In the US, fixed-line broadband has reached the heady heights of 50Mbps (megabits per second) downloads and 5Mbps uploads.

Provider Verizon has rolled out this superfast service in the 17 states it covers. The fibre-optic network on which it's built cost somewhere in the region of $22.9bn – an infrastructure that doesn't exist in the UK.

However, NTL has been working on the provision of 50Mbps broadband access, although it hasn't revealed any details of when we might be able to sign up. NTL says it has no plans to expand its cable network and, along with other ADSL-based ISPs, is instead combining the speed of its broadband along with TV and telephony packages.

If you're lucky, you may already enjoy a connection approaching current promises of 'up to 8Mbps' broadband. And if you're luckier still, you may be able to enjoy a 24Mbps connection. ISP Be (bought by 02 in June 2006) started rolling out such a service in late 2005 and now has its ADSL2+ equipment in 420 of the country's 5,500 or so exchanges.

But many people might wonder why anyone would need such high-speed broadband, when their 2Mbps connections currently provide enough bandwidth to fulfil their needs. Well, over the next few years, the content you're likely to want to access will demand faster connections.

For example, BT started offering its BT Vision IPTV (TV programming delivered via broadband) service and accompanying V-box – a 160GB hard-disk recorder – in December. It provides television content on demand and its 40-odd channels cover films, music, children's TV and sport, the most significant of which is likely to be the provision of live Premiership football matches from next season.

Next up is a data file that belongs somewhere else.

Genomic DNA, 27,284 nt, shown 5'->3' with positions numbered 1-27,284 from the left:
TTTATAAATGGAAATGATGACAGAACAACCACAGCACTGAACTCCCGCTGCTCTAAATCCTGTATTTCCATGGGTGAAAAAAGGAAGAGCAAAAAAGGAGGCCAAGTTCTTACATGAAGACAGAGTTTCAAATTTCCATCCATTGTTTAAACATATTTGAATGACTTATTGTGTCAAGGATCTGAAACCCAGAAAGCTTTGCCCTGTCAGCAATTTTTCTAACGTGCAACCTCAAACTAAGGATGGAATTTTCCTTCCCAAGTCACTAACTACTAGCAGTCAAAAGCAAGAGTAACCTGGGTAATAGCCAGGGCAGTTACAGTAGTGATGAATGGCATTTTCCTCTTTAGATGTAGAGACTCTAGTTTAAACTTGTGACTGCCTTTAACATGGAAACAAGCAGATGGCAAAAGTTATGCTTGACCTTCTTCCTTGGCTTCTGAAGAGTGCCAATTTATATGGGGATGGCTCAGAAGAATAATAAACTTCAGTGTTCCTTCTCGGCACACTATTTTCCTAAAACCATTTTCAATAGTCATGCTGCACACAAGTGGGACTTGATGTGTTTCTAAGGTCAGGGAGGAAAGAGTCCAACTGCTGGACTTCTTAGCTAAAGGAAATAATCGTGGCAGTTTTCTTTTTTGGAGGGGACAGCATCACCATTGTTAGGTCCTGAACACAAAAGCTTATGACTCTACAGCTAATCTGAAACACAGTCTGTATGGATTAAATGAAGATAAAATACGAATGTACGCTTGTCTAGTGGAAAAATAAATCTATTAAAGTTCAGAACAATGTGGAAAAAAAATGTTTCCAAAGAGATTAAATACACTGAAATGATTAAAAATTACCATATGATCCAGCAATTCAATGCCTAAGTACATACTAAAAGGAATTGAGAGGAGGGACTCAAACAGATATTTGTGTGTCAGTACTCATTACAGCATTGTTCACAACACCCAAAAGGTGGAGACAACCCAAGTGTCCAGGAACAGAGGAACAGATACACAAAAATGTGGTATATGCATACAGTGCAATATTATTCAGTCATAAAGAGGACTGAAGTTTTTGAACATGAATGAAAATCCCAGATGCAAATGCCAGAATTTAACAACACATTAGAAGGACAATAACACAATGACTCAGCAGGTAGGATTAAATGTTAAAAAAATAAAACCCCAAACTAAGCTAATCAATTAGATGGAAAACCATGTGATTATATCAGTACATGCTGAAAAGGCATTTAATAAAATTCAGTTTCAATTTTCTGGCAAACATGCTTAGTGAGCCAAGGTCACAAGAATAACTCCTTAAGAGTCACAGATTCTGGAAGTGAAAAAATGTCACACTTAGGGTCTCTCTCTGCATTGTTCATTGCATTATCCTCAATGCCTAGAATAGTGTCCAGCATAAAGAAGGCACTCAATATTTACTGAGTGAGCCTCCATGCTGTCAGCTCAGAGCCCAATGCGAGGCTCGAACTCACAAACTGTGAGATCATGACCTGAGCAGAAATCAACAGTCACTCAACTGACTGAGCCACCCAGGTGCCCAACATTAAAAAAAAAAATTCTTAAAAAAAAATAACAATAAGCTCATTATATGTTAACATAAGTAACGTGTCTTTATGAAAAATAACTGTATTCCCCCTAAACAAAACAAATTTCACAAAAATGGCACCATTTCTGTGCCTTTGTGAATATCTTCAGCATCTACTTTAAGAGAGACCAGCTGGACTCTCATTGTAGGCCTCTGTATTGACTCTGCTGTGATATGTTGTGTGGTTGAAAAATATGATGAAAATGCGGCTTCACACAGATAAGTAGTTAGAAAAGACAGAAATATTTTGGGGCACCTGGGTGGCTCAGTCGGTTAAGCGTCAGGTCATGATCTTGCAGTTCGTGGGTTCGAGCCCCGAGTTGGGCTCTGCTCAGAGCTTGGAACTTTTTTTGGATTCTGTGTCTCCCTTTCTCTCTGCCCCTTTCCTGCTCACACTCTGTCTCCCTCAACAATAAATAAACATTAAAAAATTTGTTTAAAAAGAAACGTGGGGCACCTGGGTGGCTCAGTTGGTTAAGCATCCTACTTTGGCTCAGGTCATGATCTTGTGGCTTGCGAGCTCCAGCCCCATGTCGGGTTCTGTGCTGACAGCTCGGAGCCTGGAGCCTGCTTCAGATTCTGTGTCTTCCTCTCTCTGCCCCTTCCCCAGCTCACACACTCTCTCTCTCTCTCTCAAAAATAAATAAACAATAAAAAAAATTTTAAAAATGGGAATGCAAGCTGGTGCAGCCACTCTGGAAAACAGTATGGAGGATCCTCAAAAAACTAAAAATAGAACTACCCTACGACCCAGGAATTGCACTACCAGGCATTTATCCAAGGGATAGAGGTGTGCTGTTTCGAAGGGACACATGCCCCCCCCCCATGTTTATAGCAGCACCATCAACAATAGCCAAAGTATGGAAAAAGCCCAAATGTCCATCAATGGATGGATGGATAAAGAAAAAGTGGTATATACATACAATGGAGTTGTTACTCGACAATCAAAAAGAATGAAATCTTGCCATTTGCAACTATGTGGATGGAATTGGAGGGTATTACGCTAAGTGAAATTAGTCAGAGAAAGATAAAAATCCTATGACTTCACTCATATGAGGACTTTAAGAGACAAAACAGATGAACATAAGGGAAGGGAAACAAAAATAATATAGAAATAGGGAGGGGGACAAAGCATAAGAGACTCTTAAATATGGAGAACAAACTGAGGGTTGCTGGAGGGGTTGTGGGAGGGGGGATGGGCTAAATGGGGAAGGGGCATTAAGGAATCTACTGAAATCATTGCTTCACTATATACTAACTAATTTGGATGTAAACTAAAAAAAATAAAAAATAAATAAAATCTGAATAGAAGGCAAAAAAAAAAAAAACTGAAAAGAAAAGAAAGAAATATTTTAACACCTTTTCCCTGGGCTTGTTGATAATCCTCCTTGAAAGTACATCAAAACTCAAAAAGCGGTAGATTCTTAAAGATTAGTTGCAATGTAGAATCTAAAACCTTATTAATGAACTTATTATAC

On top of BT's offering, Channel 4 has started making programmes available on-demand. The BBC plans to do the same in 2007. Using today's connections, many programmes take half as long to download as they do to watch – completely defeating the object of on-demand entertainment.

And with movies on demand from the likes of iTunes a real possibility in the UK in the not-too-distant future, something clearly has to be done to decrease the amount of time between when you pay for the movie,and when you start watching it.

Otherwise, you'd be better off driving to Blockbusters after all.

Analysis: the future of the internet